The Federal Emergency Management Agency (FEMA) estimates that Hurricane Irma has destroyed one-quarter of the homes in the Florida Keys.
Florida Governor Rick Scott said: "So many areas that you would never have thought have flooded, have flooded."
On Tuesday, federal officials announced that all houses in the Keys had experienced damage and millions of people remained without power. Approximately 6.5 million of the states 20.6 million population were given evacuation orders prior to Irma making landfall.
“Basically every house in the Keys was impacted in some way or another,” FEMA Administrator Brock Long said at a news conference. “This is why we ask people to leave.”
Over 350 people had to be rescued, according to Mayor Lenny Curry, following the catastrophic storm surge and tropical storm-strength winds that accompanied Hurricane Irma. And, though he lifted the evacuation order, Curry urged residents to exercise caution when navigating flooded roadways.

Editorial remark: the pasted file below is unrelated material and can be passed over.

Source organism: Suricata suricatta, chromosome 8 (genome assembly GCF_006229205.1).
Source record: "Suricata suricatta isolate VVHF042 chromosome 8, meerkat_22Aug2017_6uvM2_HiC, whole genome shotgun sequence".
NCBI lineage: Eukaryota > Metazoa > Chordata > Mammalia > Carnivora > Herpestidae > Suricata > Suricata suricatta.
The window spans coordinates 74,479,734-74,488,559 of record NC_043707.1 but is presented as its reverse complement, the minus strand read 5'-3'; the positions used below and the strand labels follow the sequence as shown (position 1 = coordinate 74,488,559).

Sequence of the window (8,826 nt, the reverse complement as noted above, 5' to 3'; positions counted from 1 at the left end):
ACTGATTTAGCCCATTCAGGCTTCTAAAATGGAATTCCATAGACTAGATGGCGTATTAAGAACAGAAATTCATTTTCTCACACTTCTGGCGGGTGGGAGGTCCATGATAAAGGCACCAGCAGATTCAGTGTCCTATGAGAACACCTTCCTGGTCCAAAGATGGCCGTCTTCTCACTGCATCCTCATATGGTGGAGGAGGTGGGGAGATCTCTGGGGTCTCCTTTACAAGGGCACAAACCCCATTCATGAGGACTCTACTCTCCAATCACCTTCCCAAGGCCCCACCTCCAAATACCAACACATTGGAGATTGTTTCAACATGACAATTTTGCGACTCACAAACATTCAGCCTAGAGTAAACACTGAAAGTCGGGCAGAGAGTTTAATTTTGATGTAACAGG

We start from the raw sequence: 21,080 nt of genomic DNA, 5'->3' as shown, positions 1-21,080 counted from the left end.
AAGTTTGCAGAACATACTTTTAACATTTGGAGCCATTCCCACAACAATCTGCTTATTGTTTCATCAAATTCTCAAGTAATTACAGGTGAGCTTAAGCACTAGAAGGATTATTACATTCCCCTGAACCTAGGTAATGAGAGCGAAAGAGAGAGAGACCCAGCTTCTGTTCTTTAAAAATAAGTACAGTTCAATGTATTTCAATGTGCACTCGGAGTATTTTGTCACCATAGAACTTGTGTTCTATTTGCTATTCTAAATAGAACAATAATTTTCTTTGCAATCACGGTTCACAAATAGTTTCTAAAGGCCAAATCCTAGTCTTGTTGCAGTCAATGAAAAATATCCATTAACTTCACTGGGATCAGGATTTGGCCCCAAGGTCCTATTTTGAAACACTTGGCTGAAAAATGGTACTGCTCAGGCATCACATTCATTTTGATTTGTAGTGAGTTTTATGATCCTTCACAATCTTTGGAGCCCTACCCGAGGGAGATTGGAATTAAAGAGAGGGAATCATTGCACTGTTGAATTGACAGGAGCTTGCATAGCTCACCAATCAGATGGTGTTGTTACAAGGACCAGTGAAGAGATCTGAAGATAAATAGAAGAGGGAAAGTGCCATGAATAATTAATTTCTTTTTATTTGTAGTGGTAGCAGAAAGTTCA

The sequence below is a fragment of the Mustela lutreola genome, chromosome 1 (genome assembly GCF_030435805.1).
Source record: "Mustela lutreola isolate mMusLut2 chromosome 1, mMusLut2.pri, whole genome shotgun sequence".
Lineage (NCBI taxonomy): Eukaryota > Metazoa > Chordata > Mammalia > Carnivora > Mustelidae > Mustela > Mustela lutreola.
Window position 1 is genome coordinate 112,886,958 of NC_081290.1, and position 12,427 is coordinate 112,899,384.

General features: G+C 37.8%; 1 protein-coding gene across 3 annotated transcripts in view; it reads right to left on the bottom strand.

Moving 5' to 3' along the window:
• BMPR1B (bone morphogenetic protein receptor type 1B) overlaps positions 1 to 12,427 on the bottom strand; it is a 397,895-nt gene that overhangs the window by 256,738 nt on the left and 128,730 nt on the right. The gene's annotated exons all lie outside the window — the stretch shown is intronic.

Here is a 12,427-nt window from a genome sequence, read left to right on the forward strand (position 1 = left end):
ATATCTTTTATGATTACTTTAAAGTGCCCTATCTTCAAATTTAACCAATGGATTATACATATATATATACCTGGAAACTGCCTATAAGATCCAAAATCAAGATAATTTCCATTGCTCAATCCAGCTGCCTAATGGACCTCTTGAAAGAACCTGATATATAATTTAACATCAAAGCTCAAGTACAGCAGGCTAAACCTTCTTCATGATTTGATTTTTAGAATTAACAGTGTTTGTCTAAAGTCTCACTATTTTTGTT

The cleanup, assessment and recovery processes have begun, as many residents and business owners are returning to the cities and towns. But, Monroe County officials are still urging people to stay away, posting to their Twitter page: “Fuel, water, power & medical super limited.”
The county – which is home to 79,000 people – has about 53,000 housing units, nearly all of which are in the Keys.
Gov. Scott said, in a release, that transportation authorities were inspecting the bridges' weight bearing capabilities.
Florida Keys Electric Cooperative said, “the backbone of our power system withstood Irma’s impact well.” A state tally late Tuesday showed more than 4.7 million outages about 45% of the electrical accounts, were still offline.
Search and rescue teams are moving through the worst affected areas with emergency supplies of food and water.
U.S. President Donald Trump is scheduled to visit on Thursday to view the damage caused by Irma.